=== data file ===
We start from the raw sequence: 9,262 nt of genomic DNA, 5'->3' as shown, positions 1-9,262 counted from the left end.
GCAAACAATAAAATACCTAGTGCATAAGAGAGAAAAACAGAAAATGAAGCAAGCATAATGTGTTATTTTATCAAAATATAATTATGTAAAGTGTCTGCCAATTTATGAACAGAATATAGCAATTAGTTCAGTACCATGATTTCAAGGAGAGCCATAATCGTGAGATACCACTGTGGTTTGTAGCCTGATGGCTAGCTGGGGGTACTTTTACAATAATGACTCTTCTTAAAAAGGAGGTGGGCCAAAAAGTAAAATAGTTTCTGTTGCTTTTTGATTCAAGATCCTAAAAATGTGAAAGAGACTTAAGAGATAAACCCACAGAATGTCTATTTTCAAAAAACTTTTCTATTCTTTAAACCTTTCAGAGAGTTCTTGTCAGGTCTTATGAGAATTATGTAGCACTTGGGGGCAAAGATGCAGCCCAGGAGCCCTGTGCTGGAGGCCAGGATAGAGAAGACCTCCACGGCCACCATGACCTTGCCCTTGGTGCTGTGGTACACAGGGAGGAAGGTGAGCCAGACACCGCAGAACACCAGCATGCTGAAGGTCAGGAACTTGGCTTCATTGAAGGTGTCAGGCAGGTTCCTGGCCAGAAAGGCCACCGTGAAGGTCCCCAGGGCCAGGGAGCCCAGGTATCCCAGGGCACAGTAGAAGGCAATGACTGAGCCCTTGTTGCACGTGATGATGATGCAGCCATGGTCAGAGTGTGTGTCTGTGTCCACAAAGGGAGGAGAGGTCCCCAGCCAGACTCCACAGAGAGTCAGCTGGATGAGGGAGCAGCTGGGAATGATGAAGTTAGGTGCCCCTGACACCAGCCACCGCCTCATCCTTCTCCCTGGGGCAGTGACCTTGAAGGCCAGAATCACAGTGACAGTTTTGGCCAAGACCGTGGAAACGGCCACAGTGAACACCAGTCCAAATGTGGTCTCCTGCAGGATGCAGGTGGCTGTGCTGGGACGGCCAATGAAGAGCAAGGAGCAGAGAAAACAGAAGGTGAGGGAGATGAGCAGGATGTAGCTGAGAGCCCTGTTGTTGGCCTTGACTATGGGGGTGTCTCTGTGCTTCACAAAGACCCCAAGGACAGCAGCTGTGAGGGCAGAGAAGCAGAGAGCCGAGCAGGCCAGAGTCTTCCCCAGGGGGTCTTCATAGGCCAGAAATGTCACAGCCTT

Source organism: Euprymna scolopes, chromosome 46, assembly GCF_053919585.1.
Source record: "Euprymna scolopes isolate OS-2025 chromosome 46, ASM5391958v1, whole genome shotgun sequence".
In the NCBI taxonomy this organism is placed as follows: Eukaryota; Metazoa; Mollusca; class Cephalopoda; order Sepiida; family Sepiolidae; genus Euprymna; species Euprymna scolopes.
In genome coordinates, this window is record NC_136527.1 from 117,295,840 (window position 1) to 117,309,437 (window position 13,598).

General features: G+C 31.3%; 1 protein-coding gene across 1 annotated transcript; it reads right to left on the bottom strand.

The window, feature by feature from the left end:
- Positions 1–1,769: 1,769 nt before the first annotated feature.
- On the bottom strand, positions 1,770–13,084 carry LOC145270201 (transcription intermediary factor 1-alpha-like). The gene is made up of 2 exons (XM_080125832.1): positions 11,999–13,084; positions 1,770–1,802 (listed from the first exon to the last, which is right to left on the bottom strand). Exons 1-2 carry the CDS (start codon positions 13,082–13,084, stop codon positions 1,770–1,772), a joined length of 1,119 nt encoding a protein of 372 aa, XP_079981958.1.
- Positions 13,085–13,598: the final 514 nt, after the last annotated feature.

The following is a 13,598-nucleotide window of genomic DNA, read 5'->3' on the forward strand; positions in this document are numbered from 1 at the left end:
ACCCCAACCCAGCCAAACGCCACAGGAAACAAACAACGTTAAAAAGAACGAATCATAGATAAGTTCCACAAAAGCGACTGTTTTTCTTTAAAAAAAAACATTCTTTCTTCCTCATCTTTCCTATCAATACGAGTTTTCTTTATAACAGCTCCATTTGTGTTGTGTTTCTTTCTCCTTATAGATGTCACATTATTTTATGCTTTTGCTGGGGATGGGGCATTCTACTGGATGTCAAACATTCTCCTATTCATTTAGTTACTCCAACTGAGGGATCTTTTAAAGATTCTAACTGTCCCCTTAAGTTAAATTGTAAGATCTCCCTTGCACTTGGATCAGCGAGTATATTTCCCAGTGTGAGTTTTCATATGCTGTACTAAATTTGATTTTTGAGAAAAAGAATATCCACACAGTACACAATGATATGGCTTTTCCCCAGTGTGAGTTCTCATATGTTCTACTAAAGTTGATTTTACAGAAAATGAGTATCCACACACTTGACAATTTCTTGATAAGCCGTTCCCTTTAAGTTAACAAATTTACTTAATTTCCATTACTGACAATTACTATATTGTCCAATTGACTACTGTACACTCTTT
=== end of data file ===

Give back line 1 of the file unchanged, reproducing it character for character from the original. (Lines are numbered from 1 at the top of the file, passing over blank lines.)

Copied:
We start from the raw sequence: 9,262 nt of genomic DNA, 5'->3' as shown, positions 1-9,262 counted from the left end.